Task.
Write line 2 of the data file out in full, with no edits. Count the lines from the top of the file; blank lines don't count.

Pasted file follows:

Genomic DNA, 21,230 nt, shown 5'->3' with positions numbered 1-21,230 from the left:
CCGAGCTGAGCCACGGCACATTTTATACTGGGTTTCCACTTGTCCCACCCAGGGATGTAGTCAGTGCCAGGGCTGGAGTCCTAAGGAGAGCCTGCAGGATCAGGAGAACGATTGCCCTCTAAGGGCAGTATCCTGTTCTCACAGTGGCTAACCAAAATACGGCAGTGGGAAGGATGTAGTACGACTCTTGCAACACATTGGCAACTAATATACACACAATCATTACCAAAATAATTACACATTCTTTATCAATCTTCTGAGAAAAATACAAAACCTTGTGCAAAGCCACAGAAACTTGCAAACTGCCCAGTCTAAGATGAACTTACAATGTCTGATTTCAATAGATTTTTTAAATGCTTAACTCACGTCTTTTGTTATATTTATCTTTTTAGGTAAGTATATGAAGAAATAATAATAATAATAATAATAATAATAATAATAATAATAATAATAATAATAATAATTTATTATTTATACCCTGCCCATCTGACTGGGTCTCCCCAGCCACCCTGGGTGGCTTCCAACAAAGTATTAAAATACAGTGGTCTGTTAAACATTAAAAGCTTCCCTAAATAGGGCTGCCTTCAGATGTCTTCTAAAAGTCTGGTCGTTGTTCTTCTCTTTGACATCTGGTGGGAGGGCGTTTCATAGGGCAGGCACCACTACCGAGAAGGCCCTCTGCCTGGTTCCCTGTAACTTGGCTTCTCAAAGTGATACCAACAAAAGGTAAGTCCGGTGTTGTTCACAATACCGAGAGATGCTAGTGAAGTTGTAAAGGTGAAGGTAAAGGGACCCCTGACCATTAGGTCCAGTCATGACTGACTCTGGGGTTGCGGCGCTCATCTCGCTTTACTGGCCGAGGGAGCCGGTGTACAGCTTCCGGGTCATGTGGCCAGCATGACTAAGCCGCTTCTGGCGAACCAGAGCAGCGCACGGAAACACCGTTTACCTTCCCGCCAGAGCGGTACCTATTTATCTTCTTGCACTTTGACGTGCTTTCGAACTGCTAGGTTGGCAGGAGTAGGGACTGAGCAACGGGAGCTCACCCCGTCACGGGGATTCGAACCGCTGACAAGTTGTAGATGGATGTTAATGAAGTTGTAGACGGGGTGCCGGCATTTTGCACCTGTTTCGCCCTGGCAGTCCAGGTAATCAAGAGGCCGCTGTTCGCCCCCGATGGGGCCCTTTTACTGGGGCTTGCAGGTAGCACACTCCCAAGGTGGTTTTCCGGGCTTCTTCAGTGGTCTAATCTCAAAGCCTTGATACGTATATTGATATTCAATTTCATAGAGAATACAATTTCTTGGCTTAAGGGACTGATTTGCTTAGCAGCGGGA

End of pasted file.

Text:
CCGAGCTGAGCCACGGCACATTTTATACTGGGTTTCCACTTGTCCCACCCAGGGATGTAGTCAGTGCCAGGGCTGGAGTCCTAAGGAGAGCCTGCAGGATCAGGAGAACGATTGCCCTCTAAGGGCAGTATCCTGTTCTCACAGTGGCTAACCAAAATACGGCAGTGGGAAGGATGTAGTACGACTCTTGCAACACATTGGCAACTAATATACACACAATCATTACCAAAATAATTACACATTCTTTATCAATCTTCTGAGAAAAATACAAAACCTTGTGCAAAGCCACAGAAACTTGCAAACTGCCCAGTCTAAGATGAACTTACAATGTCTGATTTCAATAGATTTTTTAAATGCTTAACTCACGTCTTTTGTTATATTTATCTTTTTAGGTAAGTATATGAAGAAATAATAATAATAATAATAATAATAATAATAATAATAATAATAATAATAATAATAATTTATTATTTATACCCTGCCCATCTGACTGGGTCTCCCCAGCCACCCTGGGTGGCTTCCAACAAAGTATTAAAATACAGTGGTCTGTTAAACATTAAAAGCTTCCCTAAATAGGGCTGCCTTCAGATGTCTTCTAAAAGTCTGGTCGTTGTTCTTCTCTTTGACATCTGGTGGGAGGGCGTTTCATAGGGCAGGCACCACTACCGAGAAGGCCCTCTGCCTGGTTCCCTGTAACTTGGCTTCTCAAAGTGATACCAACAAAAGGTAAGTCCGGTGTTGTTCACAATACCGAGAGATGCTAGTGAAGTTGTAAAGGTGAAGGTAAAGGGACCCCTGACCATTAGGTCCAGTCATGACTGACTCTGGGGTTGCGGCGCTCATCTCGCTTTACTGGCCGAGGGAGCCGGTGTACAGCTTCCGGGTCATGTGGCCAGCATGACTAAGCCGCTTCTGGCGAACCAGAGCAGCGCACGGAAACACCGTTTACCTTCCCGCCAGAGCGGTACCTATTTATCTTCTTGCACTTTGACGTGCTTTCGAACTGCTAGGTTGGCAGGAGTAGGGACTGAGCAACGGGAGCTCACCCCGTCACGGGGATTCGAACCGCTGACAAGTTGTAGATGGATGTTAATGAAGTTGTAGACGGGGTGCCGGCATTTTGCACCTGTTTCGCCCTGGCAGTCCAGGTAATCAAGAGGCCGCTGTTCGCCCCCGATGGGGCCCTTTTACTGGGGCTTGCAGGTAGCACACTCCCAAGGTGGTTTTCCGGGCTTCTTCAGTGGTCTAATCTCAAAGCCTTGATACGTATATTGATATTCAATTTCATAGAGAATACAATTTCTTGGCTTAAGGGACTGATTTGCTTAGCAGCGGGA